Dr. Asa Don Brown, Ph.D., C.C.C., D.N.C.C.M., F.A.A.E.T.S.

girl in recovery sitting in chair

When we think of addicts, we seldom associate the word discrimination. Yet, there is clearly an undeniable association between discrimination and addiction. Although scientific research has proven that addiction is a chronic medical condition and not an issue of moral integrity; there remains a global perspective that an addict is morally weak or compromised.


The stigma and acts of discrimination occur throughout our society. The stigma is most commonly associated with false information and impressions about addicts. Although issues of addiction impact all cultures, races, genders, ages, and economic categories; there remains an overall impression of the makeup of an addict. Addicts are…

While addiction is prevalent throughout our society, there remains a perception of those who suffer from addiction. The common impression is that they are of a specific income level, and often, of specific racial backgrounds. The profiling of addicts is not an uncommon theme throughout our society. Addicts are not only profiled by race and economic standing, but they are also profiled based on gender, age, employment or lack therein, and the communities with which they reside. The profiling is so deeply ingrained into the minds of our society that images associated with addiction are gravely skewed. Rarely, would we ever consider a high profiled individual as having an addictive issue.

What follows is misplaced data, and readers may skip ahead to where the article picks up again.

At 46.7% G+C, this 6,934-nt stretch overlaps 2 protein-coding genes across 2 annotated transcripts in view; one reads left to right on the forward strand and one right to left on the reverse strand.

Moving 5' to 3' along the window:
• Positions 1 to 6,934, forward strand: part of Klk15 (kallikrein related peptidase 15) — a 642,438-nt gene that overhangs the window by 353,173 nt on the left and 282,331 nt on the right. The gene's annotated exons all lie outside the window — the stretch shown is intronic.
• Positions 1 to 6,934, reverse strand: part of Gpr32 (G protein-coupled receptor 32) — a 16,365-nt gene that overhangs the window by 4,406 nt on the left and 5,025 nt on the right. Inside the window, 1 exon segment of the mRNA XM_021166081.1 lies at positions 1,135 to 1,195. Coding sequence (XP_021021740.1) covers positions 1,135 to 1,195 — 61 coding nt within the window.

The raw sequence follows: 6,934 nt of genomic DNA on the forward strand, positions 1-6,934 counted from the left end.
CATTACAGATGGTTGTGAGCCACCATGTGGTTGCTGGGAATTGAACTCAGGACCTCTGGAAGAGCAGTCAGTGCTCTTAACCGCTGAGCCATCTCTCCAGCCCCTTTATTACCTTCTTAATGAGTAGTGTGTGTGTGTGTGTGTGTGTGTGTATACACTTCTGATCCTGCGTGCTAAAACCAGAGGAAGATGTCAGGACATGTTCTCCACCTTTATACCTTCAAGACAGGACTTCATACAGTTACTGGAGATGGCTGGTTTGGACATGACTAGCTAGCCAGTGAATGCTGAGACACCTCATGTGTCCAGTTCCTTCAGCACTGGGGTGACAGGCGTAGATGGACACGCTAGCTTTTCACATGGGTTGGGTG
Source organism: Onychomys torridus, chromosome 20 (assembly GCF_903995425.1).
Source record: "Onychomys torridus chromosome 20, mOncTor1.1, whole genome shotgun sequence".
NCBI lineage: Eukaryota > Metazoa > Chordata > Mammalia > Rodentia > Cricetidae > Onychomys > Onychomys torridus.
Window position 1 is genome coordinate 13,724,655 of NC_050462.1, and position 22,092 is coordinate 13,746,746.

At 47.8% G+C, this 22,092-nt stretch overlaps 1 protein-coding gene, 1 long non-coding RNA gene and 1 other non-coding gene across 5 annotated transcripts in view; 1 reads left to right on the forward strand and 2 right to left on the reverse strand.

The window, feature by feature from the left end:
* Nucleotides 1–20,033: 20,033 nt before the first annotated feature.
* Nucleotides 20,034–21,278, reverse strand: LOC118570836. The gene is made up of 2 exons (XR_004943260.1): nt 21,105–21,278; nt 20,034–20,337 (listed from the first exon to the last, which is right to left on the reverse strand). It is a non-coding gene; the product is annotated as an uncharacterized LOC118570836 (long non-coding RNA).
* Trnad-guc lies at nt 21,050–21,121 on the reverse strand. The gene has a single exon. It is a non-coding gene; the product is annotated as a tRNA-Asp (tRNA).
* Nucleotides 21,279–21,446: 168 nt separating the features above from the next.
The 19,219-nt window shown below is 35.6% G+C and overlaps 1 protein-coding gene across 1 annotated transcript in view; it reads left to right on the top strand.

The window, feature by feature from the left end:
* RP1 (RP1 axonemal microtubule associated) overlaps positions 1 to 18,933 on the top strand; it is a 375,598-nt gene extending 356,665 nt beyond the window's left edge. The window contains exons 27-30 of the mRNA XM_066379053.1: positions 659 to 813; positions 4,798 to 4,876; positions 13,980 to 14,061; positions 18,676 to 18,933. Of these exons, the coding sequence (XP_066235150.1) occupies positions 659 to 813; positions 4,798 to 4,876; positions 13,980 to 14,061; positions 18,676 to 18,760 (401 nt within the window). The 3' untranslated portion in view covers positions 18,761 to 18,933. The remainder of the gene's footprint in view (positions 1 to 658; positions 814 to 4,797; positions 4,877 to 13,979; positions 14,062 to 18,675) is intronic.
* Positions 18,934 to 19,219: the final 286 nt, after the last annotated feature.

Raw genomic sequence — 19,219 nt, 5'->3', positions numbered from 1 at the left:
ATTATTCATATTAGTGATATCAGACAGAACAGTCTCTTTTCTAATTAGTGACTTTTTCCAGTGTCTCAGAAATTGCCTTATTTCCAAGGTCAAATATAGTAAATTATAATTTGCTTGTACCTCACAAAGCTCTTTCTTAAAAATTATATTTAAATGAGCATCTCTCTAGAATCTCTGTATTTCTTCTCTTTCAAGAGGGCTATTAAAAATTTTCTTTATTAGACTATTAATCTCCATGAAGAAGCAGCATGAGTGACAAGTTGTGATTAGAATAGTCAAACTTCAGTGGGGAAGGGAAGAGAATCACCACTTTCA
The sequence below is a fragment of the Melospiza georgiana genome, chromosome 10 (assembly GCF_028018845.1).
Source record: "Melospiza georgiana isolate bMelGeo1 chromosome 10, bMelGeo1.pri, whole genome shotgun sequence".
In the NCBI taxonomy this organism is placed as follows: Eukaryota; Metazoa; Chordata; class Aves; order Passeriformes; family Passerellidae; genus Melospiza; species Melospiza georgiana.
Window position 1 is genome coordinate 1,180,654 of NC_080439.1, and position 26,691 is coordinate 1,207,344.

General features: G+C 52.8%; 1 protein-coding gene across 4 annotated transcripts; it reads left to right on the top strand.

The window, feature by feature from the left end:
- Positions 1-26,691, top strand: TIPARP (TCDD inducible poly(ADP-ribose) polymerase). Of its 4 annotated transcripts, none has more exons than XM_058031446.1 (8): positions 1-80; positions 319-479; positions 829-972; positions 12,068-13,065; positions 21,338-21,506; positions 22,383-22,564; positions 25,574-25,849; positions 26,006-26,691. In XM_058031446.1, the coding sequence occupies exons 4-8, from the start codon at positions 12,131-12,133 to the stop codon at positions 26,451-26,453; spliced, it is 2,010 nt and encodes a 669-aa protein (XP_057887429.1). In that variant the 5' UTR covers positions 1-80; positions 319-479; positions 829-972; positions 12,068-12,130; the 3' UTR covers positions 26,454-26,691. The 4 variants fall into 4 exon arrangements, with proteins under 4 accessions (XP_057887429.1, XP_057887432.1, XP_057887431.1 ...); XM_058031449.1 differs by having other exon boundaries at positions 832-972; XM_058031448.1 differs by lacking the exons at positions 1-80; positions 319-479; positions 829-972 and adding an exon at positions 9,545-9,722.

Argumentatively, while the initial use of a substance may occur through an individual’s personal choice; the sad truth is, addiction hijacks the brain’s neural pathways. Thus, the addiction begins to take hold of an individual by the restructuring areas of the brain that are responsible for pleasure, memory, attention, motivation and critical decision-making. Due to the brain’s plasticity, the addictive substance restructures the brain’s neural circuits by reassigning meaning and value. As a consequence of the addiction, an addict’s brain begins to associate feeling “normal” with the substance.

As a result of the restructuring of the brain, an individual’s moral and ethical integrity may be compromised. It may be associated with
an individual making poor choices and decisions. It’s not to excuse behaviors, attitudes, perceptions, or criminal activity, rather it might explain why some individuals make poor choices and decisions.